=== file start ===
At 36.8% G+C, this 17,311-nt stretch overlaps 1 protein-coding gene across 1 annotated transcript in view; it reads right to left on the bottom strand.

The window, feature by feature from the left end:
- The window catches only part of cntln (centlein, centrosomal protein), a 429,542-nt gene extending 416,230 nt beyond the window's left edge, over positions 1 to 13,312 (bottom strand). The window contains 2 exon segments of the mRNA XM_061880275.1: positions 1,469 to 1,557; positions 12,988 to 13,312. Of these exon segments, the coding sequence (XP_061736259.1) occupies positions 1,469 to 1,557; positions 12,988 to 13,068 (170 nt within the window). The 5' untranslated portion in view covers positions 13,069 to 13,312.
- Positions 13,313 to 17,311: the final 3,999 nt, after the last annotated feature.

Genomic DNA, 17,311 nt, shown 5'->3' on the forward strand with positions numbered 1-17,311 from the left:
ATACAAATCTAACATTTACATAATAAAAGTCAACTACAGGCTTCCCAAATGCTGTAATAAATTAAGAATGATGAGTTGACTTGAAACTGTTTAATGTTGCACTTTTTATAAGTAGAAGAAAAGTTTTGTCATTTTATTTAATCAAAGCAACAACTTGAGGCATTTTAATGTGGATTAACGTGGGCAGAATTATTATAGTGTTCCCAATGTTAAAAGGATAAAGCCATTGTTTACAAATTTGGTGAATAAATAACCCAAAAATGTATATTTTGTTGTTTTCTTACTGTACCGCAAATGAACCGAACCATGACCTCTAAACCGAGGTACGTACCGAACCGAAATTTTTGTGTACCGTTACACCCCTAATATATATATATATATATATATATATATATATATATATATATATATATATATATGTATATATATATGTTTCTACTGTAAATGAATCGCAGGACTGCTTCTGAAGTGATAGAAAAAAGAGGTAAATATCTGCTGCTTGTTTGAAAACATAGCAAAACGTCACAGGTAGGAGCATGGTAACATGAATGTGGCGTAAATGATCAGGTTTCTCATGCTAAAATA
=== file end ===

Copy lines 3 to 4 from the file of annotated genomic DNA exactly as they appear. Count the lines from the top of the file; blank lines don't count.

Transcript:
- The window catches only part of cntln (centlein, centrosomal protein), a 429,542-nt gene extending 416,230 nt beyond the window's left edge, over positions 1 to 13,312 (bottom strand). The window contains 2 exon segments of the mRNA XM_061880275.1: positions 1,469 to 1,557; positions 12,988 to 13,312. Of these exon segments, the coding sequence (XP_061736259.1) occupies positions 1,469 to 1,557; positions 12,988 to 13,068 (170 nt within the window). The 5' untranslated portion in view covers positions 13,069 to 13,312.
- Positions 13,313 to 17,311: the final 3,999 nt, after the last annotated feature.